Physicians must become better prepared to answer patients’ questions about cannabis because its use in medicine is exploding, according to a leading researcher.
“It’s high time we got up to speed with the language and the issues around communication on this,” said Mark Ware, MBBS, MSc, from McGill University Health Centre in Montreal, Quebec, Canada.
Dr Ware has researched the use of cannabis in pain control and gave an overview of the field in a plenary talk here at the American Pain Society (APS) 34th Annual Scientific Meeting.
Researchers are beginning to separate the analgesic constituents of cannabis from the psychoactive ones, he said. “But in the meantime, many jurisdictions have legalized cannabis for medical use, and more and more patients are using it to treat their pain. Physicians must be prepared to counsel them on potential risks and benefits.”
If doctors brush off these patients, he warned, “they’ll leave the clinic and go to one of those people who are selling licenses down the road for $400. They’ll get their card. And there’s no follow-up and no monitoring and no chance to really learn as physicians and no chance for us to help guide them in that pathway.”
Dr Ware gave the example of two patients who visited him in his pain clinic in one day. The first was a 62-year-old woman who had experienced radiation-induced neuropathic pain in her chest for 5 years after a double mastectomy. Conventional pain relievers had not helped. She had never smoked marijuana before, but now she wanted to know if she should try it.
The other patient was 42 years old, overweight, inactive, and recently diagnosed with rheumatoid arthritis. She had experienced diffuse body pain for 20 years and had been smoking 3 g of marijuana per day for most of that time. She wanted to know if Dr Ware would authorize this use as a medical treatment.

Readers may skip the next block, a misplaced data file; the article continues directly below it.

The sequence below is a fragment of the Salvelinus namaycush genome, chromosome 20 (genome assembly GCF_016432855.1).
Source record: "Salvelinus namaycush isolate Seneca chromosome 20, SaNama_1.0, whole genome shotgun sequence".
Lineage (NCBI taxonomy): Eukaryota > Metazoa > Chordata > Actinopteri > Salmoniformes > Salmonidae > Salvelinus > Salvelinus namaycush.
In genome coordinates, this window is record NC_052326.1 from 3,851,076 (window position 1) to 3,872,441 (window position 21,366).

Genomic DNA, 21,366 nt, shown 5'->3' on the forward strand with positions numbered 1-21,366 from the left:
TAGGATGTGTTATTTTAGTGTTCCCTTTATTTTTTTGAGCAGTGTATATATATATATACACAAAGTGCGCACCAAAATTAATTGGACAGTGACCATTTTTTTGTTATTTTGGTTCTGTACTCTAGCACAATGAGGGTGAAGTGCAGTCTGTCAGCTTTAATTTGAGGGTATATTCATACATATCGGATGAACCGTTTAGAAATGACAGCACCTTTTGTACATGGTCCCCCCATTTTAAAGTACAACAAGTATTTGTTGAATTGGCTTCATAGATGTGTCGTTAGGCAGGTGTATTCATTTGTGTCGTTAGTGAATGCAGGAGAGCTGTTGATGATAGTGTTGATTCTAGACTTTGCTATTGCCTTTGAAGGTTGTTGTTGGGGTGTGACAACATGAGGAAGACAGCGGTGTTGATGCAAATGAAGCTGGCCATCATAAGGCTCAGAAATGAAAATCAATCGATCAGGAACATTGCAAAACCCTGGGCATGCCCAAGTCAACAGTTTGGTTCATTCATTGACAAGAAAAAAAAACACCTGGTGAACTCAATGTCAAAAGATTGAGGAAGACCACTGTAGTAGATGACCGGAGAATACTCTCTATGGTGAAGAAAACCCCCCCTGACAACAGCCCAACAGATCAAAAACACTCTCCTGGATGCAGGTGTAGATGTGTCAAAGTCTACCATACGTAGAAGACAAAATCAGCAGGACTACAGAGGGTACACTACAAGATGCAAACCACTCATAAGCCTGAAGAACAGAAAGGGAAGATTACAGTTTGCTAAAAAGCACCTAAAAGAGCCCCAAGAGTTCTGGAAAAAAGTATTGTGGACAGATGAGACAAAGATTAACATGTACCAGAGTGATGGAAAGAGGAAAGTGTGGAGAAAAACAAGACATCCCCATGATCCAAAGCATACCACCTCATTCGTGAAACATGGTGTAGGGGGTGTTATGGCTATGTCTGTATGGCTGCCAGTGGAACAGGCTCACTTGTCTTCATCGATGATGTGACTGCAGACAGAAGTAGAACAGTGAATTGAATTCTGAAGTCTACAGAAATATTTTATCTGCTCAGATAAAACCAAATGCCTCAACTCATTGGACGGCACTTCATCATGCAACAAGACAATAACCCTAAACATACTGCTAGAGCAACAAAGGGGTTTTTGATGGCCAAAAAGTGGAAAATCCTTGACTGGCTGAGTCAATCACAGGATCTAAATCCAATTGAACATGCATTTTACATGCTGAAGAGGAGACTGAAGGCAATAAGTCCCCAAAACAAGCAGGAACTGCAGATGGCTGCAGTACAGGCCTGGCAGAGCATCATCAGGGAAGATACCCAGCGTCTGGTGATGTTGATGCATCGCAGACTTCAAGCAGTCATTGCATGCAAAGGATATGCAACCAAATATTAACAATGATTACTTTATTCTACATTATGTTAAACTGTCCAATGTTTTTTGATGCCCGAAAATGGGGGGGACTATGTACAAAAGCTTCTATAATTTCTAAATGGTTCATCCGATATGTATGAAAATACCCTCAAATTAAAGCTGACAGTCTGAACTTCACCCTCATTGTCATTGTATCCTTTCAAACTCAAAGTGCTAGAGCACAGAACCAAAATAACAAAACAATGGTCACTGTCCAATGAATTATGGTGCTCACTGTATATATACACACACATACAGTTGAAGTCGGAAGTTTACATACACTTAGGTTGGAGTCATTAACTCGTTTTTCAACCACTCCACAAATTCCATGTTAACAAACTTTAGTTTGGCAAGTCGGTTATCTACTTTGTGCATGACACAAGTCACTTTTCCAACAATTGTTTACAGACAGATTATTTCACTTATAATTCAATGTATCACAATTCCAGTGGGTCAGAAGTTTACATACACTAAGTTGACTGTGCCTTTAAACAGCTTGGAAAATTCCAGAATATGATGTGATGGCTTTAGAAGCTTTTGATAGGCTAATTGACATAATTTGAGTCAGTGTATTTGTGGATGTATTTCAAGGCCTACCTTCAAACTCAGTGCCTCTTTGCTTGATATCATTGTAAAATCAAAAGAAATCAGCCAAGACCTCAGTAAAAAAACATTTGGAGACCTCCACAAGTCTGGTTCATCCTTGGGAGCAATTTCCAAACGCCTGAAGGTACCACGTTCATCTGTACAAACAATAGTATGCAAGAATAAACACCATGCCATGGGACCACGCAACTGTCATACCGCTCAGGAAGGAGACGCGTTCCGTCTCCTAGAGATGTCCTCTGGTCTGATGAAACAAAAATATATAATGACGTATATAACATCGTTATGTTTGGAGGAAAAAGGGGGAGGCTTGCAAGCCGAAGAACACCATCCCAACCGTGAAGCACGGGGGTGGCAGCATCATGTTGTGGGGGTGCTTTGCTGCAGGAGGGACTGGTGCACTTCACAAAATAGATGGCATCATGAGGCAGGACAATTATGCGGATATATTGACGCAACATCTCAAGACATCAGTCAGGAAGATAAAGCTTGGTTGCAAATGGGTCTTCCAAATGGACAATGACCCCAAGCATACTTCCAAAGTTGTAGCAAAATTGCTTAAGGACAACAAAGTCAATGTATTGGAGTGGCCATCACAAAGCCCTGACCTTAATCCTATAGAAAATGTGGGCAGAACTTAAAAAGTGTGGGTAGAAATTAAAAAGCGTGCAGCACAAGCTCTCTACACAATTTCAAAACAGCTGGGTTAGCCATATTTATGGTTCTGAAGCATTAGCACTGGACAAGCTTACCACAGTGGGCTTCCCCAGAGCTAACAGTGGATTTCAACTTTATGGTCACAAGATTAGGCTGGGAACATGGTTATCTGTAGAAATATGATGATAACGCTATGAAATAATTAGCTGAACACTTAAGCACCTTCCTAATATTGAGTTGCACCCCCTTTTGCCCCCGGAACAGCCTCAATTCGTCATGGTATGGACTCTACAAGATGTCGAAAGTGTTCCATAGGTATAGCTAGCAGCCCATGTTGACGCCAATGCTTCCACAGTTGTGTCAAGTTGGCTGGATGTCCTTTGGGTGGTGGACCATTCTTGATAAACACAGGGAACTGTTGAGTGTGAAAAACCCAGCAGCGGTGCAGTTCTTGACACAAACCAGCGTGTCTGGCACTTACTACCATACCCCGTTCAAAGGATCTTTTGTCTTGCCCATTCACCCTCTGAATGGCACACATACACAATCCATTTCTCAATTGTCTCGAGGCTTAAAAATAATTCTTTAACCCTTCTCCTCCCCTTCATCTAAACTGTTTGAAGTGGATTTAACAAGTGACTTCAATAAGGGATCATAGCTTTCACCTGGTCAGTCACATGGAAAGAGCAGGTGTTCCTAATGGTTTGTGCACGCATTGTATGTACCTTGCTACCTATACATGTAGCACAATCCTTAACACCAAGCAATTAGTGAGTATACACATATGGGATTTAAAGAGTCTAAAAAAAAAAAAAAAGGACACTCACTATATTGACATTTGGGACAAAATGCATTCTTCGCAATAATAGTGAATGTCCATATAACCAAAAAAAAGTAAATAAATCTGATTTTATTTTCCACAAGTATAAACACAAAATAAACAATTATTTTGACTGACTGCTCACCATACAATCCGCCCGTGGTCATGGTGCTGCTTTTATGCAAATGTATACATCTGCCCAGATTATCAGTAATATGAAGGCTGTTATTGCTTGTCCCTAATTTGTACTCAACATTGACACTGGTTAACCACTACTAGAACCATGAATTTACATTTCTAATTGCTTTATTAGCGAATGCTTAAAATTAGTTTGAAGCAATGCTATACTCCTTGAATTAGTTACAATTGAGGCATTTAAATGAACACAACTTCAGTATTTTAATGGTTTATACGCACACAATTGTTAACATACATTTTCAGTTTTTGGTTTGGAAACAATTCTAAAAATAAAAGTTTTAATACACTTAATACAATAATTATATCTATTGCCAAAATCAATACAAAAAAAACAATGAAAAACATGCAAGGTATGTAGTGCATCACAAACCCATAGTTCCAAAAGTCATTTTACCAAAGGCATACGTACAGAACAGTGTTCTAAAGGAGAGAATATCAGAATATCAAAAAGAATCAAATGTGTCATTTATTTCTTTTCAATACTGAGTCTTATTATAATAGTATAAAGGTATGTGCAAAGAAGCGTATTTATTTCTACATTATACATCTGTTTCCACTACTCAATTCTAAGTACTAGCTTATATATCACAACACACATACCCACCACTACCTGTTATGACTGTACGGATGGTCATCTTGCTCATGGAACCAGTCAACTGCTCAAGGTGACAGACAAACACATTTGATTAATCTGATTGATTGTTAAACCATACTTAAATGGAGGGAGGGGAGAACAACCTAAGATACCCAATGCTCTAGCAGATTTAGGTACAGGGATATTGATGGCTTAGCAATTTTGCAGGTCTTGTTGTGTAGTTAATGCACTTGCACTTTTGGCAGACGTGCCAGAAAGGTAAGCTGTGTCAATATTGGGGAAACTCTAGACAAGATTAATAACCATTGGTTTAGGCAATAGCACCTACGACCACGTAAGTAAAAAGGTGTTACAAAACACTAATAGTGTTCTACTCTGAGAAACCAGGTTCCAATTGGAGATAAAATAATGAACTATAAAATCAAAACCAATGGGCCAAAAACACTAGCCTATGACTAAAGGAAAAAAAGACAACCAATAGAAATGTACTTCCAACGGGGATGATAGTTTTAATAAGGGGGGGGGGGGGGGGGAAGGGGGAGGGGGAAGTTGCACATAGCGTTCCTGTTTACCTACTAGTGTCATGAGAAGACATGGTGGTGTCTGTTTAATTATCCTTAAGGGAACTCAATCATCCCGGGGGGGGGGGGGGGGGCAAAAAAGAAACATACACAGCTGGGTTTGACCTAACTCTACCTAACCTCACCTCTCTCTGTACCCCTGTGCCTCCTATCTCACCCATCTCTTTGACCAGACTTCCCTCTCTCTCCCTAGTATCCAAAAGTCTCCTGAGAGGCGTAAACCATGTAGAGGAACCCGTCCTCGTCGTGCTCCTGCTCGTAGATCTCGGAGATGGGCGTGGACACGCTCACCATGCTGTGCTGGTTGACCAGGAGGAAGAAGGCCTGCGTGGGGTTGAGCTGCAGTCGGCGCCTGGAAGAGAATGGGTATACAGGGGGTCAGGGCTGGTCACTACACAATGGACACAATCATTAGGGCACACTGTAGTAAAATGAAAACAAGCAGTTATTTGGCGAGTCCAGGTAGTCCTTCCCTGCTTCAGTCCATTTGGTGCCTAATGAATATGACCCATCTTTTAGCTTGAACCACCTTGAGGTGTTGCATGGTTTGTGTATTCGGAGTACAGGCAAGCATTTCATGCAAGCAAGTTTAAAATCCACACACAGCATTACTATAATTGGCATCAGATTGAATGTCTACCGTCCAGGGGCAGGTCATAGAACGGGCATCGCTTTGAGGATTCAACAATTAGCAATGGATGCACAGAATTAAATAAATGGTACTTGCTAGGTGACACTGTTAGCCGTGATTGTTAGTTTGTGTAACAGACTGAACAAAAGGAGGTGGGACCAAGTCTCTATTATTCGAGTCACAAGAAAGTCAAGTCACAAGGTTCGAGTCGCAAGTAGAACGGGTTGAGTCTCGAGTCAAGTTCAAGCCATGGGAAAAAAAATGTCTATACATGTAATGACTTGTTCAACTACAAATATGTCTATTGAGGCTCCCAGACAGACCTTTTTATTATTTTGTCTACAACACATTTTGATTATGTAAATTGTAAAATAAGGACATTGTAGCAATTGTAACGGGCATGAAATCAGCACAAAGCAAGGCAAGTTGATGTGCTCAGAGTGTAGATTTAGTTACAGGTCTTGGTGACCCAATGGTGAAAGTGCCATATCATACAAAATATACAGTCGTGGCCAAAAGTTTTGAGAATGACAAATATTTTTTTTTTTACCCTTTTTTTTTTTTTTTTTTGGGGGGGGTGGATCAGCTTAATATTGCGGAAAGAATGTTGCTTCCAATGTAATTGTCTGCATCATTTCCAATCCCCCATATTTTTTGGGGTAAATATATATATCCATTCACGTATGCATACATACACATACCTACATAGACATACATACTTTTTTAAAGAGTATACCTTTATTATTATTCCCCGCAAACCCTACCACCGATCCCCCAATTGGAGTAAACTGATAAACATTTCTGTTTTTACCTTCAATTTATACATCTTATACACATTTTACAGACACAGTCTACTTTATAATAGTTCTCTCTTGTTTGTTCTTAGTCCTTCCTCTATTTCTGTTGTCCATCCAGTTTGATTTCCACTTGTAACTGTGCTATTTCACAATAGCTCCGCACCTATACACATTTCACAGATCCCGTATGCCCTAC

Answering such questions is not easy, Dr Ware said. To help, physicians must come up to speed not only with the research but with the way marijuana is packaged, sold, and used on the street.
“Learning how to speak ‘cannabis’ is not always easy,” he said. “You have to learn about weed and pot and joints and blunts, dabs, and doobs.”
He also advised clinicians that many patients feel stigmatized and nervous about discussing their marijuana use - not least because of the strong smell from smoking it. “Quite frankly it stinks,” he said.
Recent research promises to reduce the stigma as well as side effects, he said. “Cannabis is where opioids were 20 to 30 years ago.”
Researchers have progressed from isolating the active compounds in the plant to identifying cannabinoid receptors and recognizing an endogenous cannabinoid system, he said. “This is a very valid target for therapeutics.”
Already this work has identified over 100 cannabinoids. Two of the best understood are tetrahydrocannabinol (THC), the ingredient for which marijuana plants have been bred for recreational use, and cannabidiol (CBD), which takes the place of THC in hemp used for fiber.